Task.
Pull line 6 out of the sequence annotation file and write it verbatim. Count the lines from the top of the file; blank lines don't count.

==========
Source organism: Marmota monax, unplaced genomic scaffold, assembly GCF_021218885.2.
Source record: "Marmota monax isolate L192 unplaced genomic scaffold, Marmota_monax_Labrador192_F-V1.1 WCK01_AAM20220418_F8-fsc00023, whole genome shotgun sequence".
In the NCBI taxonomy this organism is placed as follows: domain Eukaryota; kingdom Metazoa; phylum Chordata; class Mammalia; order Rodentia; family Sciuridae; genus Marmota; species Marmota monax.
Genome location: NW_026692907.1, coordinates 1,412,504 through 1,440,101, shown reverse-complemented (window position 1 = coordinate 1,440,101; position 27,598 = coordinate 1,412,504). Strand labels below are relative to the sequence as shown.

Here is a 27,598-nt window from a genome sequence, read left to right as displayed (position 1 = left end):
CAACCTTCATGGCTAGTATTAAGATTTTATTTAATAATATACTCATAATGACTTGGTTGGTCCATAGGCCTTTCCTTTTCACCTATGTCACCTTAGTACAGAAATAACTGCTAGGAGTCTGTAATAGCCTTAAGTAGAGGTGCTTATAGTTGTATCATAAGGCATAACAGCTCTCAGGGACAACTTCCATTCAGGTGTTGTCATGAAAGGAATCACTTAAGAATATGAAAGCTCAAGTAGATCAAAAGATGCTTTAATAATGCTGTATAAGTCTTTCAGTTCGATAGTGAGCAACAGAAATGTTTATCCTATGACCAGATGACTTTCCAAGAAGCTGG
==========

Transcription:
CAACCTTCATGGCTAGTATTAAGATTTTATTTAATAATATACTCATAATGACTTGGTTGGTCCATAGGCCTTTCCTTTTCACCTATGTCACCTTAGTACAGAAATAACTGCTAGGAGTCTGTAATAGCCTTAAGTAGAGGTGCTTATAGTTGTATCATAAGGCATAACAGCTCTCAGGGACAACTTCCATTCAGGTGTTGTCATGAAAGGAATCACTTAAGAATATGAAAGCTCAAGTAGATCAAAAGATGCTTTAATAATGCTGTATAAGTCTTTCAGTTCGATAGTGAGCAACAGAAATGTTTATCCTATGACCAGATGACTTTCCAAGAAGCTGG